Universities in Nova Scotia may get an extra shot of funding this year from the province’s expected windfall from the so-called Crown share offshore payment.
Although spending plans rolled out Monday indicated 70 per cent of the money will go to paying down the debt, Premier Rodney MacDonald announced the rest would go towards university infrastructure, protected lands, and the offshore energy sector, CP reported. The debt currently stands at $24 billion.
MacDonald said the spending would be carried out responsibly, not unlike what a Nova Scotia family would do if it received a large amount of money. “Most Nova Scotians would pay down their mortgage, they’d invest in their kids’ education and they’d make investments in things that are important to them and important to their families,” said MacDonald.
But universities shouldn’t get too excited yet. The spending plan was released weeks before a decision is reached by a three-person arbitration panel about the final amount to be paid. The panel has been working since January to come up with a binding recommendation, but was granted an extension past the original March 15 deadline in order to deal with the amount of information brought forward.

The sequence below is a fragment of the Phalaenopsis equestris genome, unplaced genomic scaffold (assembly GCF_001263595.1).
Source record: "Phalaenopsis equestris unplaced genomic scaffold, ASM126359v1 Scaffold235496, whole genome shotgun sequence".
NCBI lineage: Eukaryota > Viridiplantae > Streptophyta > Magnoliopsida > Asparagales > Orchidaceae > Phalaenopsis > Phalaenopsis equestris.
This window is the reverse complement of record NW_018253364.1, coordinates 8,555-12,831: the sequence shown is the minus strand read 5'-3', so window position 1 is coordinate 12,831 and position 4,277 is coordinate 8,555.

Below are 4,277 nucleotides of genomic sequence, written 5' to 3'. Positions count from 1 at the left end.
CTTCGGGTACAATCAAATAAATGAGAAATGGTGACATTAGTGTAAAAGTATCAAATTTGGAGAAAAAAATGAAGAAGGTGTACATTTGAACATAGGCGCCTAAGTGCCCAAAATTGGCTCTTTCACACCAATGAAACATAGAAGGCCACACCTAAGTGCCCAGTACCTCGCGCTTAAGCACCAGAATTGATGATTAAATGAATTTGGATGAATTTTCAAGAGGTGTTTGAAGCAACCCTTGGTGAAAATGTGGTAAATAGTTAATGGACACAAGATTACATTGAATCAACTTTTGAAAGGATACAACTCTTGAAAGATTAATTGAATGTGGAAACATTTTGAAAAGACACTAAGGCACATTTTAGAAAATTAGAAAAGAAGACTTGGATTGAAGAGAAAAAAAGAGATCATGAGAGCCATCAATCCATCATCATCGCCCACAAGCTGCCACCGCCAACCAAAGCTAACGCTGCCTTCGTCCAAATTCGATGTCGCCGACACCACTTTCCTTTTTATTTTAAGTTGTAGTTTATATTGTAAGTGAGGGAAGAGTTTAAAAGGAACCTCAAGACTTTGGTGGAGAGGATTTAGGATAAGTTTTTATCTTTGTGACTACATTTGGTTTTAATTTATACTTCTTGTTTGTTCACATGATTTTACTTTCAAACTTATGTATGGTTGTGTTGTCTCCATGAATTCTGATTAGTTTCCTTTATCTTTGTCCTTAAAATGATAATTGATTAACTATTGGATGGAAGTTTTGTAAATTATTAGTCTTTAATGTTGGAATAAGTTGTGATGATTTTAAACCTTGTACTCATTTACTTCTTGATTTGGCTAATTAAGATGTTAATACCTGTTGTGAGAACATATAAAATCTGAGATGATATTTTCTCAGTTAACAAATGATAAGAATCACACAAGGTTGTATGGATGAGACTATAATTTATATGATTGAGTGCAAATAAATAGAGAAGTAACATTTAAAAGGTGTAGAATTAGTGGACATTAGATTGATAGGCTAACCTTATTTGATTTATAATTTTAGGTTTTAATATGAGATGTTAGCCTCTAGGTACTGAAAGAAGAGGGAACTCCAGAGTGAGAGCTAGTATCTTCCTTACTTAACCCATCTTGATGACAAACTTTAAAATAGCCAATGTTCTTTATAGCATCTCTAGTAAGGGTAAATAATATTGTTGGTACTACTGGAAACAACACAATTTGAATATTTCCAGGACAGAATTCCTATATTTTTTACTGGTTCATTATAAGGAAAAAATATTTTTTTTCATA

The province has maintained it stands to gain hundreds of millions of dollars from the settlement of a dispute that dates back to 1986, when Ottawa promised Nova Scotia compensation for giving up its ownership interest in offshore resources – a payment the province has never received.
Finance Minister Michael Baker said creating the trusts would enable the province to include the expenditures on the 2007-08 books, something it couldn’t do if it waited until the panel’s decision, which will come after the fiscal year, ending March 31.
The trusts announced by MacDonald and Baker were in addition to another brought forward by Education Minister Karen Casey earlier in the day. Baker revealed the $66 million for a fund to help cut the cost of tuition for students would also go on the 2007-08 books.